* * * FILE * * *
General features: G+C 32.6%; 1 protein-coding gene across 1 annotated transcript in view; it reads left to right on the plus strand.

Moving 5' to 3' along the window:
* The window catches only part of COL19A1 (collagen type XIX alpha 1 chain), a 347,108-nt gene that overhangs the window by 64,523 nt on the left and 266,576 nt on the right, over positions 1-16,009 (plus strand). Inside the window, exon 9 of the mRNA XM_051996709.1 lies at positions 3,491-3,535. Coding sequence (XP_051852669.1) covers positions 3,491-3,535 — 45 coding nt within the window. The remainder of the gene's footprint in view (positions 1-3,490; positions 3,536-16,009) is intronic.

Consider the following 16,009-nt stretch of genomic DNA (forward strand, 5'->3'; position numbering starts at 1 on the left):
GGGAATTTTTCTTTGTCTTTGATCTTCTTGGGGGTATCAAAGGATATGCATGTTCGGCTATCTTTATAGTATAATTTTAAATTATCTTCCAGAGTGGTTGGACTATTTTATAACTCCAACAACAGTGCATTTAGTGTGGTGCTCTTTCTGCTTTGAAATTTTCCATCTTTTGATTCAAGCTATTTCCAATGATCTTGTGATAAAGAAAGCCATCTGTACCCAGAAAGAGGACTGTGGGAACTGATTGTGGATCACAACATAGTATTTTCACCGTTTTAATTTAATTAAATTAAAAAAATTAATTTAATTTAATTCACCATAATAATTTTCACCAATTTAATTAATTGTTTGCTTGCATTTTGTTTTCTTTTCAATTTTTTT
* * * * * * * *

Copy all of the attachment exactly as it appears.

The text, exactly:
General features: G+C 32.6%; 1 protein-coding gene across 1 annotated transcript in view; it reads left to right on the plus strand.

Moving 5' to 3' along the window:
* The window catches only part of COL19A1 (collagen type XIX alpha 1 chain), a 347,108-nt gene that overhangs the window by 64,523 nt on the left and 266,576 nt on the right, over positions 1-16,009 (plus strand). Inside the window, exon 9 of the mRNA XM_051996709.1 lies at positions 3,491-3,535. Coding sequence (XP_051852669.1) covers positions 3,491-3,535 — 45 coding nt within the window. The remainder of the gene's footprint in view (positions 1-3,490; positions 3,536-16,009) is intronic.

Consider the following 16,009-nt stretch of genomic DNA (forward strand, 5'->3'; position numbering starts at 1 on the left):
GGGAATTTTTCTTTGTCTTTGATCTTCTTGGGGGTATCAAAGGATATGCATGTTCGGCTATCTTTATAGTATAATTTTAAATTATCTTCCAGAGTGGTTGGACTATTTTATAACTCCAACAACAGTGCATTTAGTGTGGTGCTCTTTCTGCTTTGAAATTTTCCATCTTTTGATTCAAGCTATTTCCAATGATCTTGTGATAAAGAAAGCCATCTGTACCCAGAAAGAGGACTGTGGGAACTGATTGTGGATCACAACATAGTATTTTCACCGTTTTAATTTAATTAAATTAAAAAAATTAATTTAATTTAATTCACCATAATAATTTTCACCAATTTAATTAATTGTTTGCTTGCATTTTGTTTTCTTTTCAATTTTTTT